Headphones, Earphones & Personal Audio at CES 2012, Part 2

Earphones and in-ear monitors,
Headphone amps and amp/DACs
Cambridge Audio Azur 851C,
Cambridge Audio DAC Magic 100,
Cambridge Audio DacMagic Plus,
Cardas Audio EM5813 Ear Speakers,
Definitive Technology SM45,
Dynaudio Xeo 3,
Etymotic ER-4P,
Focal Spirit One,
HiFiMAN Express HM-601 Slim portable 24/96 USB,
HiFiMAN HE-400,
HiFiMAN HM-101 Portable USB Sound Card,
Klipsch Mode M40
Headphones, Earphones & Personal Audio at CES 2012, Part 2

This is Part 2 of a four-part Playback report and new headphone, earphone, and personal audio products seen at CES 2012. This section of the report covers products from: Cambridge Audio, Cardas, Definitive Technology, Dynaudio, Etymotic Research, Focal, HiFiMAN, Klipsch, and Monster.

Please check out Part 1, Part 3, and Part 4.

Cambridge Audio

The British firm Cambridge Audio showed up at CES with an impressive array of new products, at least four of which have far-reaching implications for personal and desktop audio. Let me talk a bit about each one in turn.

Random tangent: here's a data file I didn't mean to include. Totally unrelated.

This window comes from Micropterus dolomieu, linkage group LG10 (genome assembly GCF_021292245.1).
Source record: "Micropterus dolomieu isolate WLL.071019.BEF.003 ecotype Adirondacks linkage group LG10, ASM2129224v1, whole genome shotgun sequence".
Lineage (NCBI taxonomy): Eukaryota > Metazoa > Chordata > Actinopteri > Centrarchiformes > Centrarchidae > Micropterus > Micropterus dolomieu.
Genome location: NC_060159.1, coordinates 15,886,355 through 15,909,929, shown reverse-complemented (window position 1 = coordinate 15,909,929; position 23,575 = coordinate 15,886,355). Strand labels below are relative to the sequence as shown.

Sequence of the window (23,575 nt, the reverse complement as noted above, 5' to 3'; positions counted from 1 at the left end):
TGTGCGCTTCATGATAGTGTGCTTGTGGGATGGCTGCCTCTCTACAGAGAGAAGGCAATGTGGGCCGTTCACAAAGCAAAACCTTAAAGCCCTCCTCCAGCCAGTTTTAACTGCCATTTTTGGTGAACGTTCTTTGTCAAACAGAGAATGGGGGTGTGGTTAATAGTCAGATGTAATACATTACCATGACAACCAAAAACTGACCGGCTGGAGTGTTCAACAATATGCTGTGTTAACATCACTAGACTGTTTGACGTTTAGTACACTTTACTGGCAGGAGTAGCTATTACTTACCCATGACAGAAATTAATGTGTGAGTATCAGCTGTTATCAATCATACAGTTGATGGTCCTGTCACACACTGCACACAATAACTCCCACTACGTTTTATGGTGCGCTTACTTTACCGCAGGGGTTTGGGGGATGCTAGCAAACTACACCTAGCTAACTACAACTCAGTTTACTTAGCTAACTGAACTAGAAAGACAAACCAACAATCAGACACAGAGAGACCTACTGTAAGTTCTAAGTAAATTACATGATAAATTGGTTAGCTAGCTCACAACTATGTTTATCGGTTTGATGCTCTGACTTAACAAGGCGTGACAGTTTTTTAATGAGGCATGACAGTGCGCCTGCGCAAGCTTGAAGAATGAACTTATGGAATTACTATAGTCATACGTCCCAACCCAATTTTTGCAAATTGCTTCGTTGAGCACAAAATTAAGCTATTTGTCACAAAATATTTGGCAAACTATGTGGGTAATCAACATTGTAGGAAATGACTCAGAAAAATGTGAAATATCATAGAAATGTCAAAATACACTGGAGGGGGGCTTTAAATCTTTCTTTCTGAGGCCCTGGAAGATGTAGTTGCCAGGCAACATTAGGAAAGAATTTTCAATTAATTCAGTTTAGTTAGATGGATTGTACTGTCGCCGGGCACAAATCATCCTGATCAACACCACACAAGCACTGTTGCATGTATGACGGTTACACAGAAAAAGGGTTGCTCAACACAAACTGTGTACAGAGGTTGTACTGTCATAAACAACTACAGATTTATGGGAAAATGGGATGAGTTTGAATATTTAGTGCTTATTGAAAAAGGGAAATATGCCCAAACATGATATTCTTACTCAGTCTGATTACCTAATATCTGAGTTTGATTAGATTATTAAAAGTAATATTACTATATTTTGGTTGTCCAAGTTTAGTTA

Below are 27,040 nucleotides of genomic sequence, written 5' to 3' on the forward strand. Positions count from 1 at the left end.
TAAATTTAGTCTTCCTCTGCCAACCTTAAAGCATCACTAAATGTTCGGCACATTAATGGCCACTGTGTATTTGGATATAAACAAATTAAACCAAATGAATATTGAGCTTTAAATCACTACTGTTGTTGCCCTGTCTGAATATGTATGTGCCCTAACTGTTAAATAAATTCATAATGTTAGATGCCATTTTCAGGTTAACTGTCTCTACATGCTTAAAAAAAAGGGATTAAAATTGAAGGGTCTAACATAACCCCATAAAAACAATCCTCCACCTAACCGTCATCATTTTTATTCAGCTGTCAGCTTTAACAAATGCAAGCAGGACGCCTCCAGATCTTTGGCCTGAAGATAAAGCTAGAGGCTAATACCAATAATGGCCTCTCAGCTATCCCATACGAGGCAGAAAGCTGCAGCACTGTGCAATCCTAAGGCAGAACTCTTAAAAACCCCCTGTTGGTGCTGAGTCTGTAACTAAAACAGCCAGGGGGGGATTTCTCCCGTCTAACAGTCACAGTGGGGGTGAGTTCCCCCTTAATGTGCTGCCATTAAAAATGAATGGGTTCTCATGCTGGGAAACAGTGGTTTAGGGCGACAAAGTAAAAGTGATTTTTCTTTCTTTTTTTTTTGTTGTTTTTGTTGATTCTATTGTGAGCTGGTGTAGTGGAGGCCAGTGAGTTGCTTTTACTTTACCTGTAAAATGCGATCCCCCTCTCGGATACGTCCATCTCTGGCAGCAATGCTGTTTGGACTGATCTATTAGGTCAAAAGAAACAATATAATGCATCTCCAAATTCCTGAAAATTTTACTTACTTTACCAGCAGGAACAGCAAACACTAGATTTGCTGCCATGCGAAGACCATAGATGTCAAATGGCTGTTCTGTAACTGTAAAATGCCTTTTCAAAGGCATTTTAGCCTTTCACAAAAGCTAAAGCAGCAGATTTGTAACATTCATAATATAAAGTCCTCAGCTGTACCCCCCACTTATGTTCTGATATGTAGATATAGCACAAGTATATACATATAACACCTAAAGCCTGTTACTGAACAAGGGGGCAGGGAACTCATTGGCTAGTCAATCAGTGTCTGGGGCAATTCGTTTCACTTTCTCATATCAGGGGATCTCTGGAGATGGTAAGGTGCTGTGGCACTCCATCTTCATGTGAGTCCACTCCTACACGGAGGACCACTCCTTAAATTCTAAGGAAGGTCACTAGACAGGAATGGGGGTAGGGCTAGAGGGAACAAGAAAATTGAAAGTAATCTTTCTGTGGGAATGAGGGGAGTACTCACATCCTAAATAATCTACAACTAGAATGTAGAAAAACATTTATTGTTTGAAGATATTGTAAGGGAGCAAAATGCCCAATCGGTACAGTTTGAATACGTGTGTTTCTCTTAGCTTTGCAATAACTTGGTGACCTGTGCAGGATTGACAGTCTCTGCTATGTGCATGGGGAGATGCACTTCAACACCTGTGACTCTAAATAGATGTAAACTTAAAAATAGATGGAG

Cambridge Audio DAC Magic 100 ($369): From almost the beginning of the modern computer audio movement, one of the best loved, most versatile and most affordable DACs around has been Cambridge’s acknowledged classic, the DAC Magic. I’ve been listening to one quite a lot of late, and even though the unit has been around for several years (an eternity by DAC standards), it still holds its own quite nicely with like-priced units that were more recently released. But for 2012 Cambridge has released the new DAC Magic 100, which in spirit—if not in terms of precise features and functions—is the logical successor to the original DAC Magic. Based on a Wolfson WM8742 DAC chip, the DAC Magic 100 is an asynchronous 24/192 USB DAC that also provides three additional digital inputs (2 coaxial and 1 optical). Interestingly, the tiny DAC Magic 100 has essentially the same footprint as Cambridge’s previously released digital iPod dock, making the two units an attractive, multi-input digital audio pair.

Cambridge Audio DAC Magic Plus ($599): Taking up where the original DAC Magic left off, but carrying the performance baton much further forward, is the new DAC Magic Plus (which uses, as did the original DAC Magic, a relatively large chassis that can be position horizontally or tipped up on its side and placed in an included cradle for applications where desktop space is at a premium. As you’ll see in a moment, the DAC Magic Plus is a deceptively high-performance DAC that nevertheless sells at a mid-fi price. It offers a tremendous amount of flexibility for the money. Technical highlights include: